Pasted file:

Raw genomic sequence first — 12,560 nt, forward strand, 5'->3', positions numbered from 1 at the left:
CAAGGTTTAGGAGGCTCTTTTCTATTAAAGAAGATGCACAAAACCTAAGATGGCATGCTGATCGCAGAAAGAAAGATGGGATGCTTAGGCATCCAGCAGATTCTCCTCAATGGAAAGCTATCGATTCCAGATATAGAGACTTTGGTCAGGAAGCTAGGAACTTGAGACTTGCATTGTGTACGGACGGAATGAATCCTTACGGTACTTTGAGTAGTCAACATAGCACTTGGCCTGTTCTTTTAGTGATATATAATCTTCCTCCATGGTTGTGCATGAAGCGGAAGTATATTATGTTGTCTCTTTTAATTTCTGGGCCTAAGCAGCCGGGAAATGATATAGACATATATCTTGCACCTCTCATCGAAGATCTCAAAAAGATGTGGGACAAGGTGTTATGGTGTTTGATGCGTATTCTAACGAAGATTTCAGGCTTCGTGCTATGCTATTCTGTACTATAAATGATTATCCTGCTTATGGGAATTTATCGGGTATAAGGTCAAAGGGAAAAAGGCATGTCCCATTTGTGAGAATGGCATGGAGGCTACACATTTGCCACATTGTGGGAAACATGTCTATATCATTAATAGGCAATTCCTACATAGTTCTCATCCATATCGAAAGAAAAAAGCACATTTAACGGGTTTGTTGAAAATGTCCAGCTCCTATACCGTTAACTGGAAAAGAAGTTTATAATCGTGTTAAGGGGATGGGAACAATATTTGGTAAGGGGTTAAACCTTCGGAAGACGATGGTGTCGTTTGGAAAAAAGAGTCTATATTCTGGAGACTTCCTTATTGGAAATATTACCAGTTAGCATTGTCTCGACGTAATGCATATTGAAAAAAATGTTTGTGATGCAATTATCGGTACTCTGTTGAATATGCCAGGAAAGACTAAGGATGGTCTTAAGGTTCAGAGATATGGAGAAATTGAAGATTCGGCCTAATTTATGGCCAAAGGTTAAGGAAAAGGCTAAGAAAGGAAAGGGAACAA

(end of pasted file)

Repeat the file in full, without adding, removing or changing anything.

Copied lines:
Raw genomic sequence first — 12,560 nt, forward strand, 5'->3', positions numbered from 1 at the left:
CAAGGTTTAGGAGGCTCTTTTCTATTAAAGAAGATGCACAAAACCTAAGATGGCATGCTGATCGCAGAAAGAAAGATGGGATGCTTAGGCATCCAGCAGATTCTCCTCAATGGAAAGCTATCGATTCCAGATATAGAGACTTTGGTCAGGAAGCTAGGAACTTGAGACTTGCATTGTGTACGGACGGAATGAATCCTTACGGTACTTTGAGTAGTCAACATAGCACTTGGCCTGTTCTTTTAGTGATATATAATCTTCCTCCATGGTTGTGCATGAAGCGGAAGTATATTATGTTGTCTCTTTTAATTTCTGGGCCTAAGCAGCCGGGAAATGATATAGACATATATCTTGCACCTCTCATCGAAGATCTCAAAAAGATGTGGGACAAGGTGTTATGGTGTTTGATGCGTATTCTAACGAAGATTTCAGGCTTCGTGCTATGCTATTCTGTACTATAAATGATTATCCTGCTTATGGGAATTTATCGGGTATAAGGTCAAAGGGAAAAAGGCATGTCCCATTTGTGAGAATGGCATGGAGGCTACACATTTGCCACATTGTGGGAAACATGTCTATATCATTAATAGGCAATTCCTACATAGTTCTCATCCATATCGAAAGAAAAAAGCACATTTAACGGGTTTGTTGAAAATGTCCAGCTCCTATACCGTTAACTGGAAAAGAAGTTTATAATCGTGTTAAGGGGATGGGAACAATATTTGGTAAGGGGTTAAACCTTCGGAAGACGATGGTGTCGTTTGGAAAAAAGAGTCTATATTCTGGAGACTTCCTTATTGGAAATATTACCAGTTAGCATTGTCTCGACGTAATGCATATTGAAAAAAATGTTTGTGATGCAATTATCGGTACTCTGTTGAATATGCCAGGAAAGACTAAGGATGGTCTTAAGGTTCAGAGATATGGAGAAATTGAAGATTCGGCCTAATTTATGGCCAAAGGTTAAGGAAAAGGCTAAGAAAGGAAAGGGAACAA